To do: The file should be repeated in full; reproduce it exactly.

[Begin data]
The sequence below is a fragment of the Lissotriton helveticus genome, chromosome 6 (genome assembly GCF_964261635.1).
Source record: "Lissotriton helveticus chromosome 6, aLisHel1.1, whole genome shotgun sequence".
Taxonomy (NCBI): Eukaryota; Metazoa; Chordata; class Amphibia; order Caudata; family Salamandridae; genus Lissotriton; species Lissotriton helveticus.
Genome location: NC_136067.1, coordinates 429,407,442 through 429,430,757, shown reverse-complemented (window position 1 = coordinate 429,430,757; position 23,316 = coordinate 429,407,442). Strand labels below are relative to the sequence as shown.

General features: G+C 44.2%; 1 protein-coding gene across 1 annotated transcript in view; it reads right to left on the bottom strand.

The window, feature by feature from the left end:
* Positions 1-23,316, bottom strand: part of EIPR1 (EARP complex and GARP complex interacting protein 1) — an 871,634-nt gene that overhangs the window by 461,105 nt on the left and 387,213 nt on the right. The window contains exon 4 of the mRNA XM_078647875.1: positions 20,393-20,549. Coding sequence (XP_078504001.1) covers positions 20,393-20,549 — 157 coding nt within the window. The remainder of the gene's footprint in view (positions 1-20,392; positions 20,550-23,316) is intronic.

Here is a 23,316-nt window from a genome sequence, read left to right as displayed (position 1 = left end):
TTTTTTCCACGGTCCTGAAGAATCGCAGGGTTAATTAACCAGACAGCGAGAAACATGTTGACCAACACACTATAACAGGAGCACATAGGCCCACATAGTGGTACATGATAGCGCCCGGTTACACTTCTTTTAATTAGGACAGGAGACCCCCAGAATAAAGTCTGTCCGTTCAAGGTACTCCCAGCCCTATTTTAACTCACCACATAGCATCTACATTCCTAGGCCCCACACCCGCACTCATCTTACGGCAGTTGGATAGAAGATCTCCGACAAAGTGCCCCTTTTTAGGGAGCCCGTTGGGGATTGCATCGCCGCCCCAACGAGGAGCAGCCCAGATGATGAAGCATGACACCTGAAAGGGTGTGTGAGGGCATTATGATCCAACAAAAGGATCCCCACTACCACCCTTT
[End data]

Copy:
The sequence below is a fragment of the Lissotriton helveticus genome, chromosome 6 (genome assembly GCF_964261635.1).
Source record: "Lissotriton helveticus chromosome 6, aLisHel1.1, whole genome shotgun sequence".
Taxonomy (NCBI): Eukaryota; Metazoa; Chordata; class Amphibia; order Caudata; family Salamandridae; genus Lissotriton; species Lissotriton helveticus.
Genome location: NC_136067.1, coordinates 429,407,442 through 429,430,757, shown reverse-complemented (window position 1 = coordinate 429,430,757; position 23,316 = coordinate 429,407,442). Strand labels below are relative to the sequence as shown.

General features: G+C 44.2%; 1 protein-coding gene across 1 annotated transcript in view; it reads right to left on the bottom strand.

The window, feature by feature from the left end:
* Positions 1-23,316, bottom strand: part of EIPR1 (EARP complex and GARP complex interacting protein 1) — an 871,634-nt gene that overhangs the window by 461,105 nt on the left and 387,213 nt on the right. The window contains exon 4 of the mRNA XM_078647875.1: positions 20,393-20,549. Coding sequence (XP_078504001.1) covers positions 20,393-20,549 — 157 coding nt within the window. The remainder of the gene's footprint in view (positions 1-20,392; positions 20,550-23,316) is intronic.

Here is a 23,316-nt window from a genome sequence, read left to right as displayed (position 1 = left end):
TTTTTTCCACGGTCCTGAAGAATCGCAGGGTTAATTAACCAGACAGCGAGAAACATGTTGACCAACACACTATAACAGGAGCACATAGGCCCACATAGTGGTACATGATAGCGCCCGGTTACACTTCTTTTAATTAGGACAGGAGACCCCCAGAATAAAGTCTGTCCGTTCAAGGTACTCCCAGCCCTATTTTAACTCACCACATAGCATCTACATTCCTAGGCCCCACACCCGCACTCATCTTACGGCAGTTGGATAGAAGATCTCCGACAAAGTGCCCCTTTTTAGGGAGCCCGTTGGGGATTGCATCGCCGCCCCAACGAGGAGCAGCCCAGATGATGAAGCATGACACCTGAAAGGGTGTGTGAGGGCATTATGATCCAACAAAAGGATCCCCACTACCACCCTTT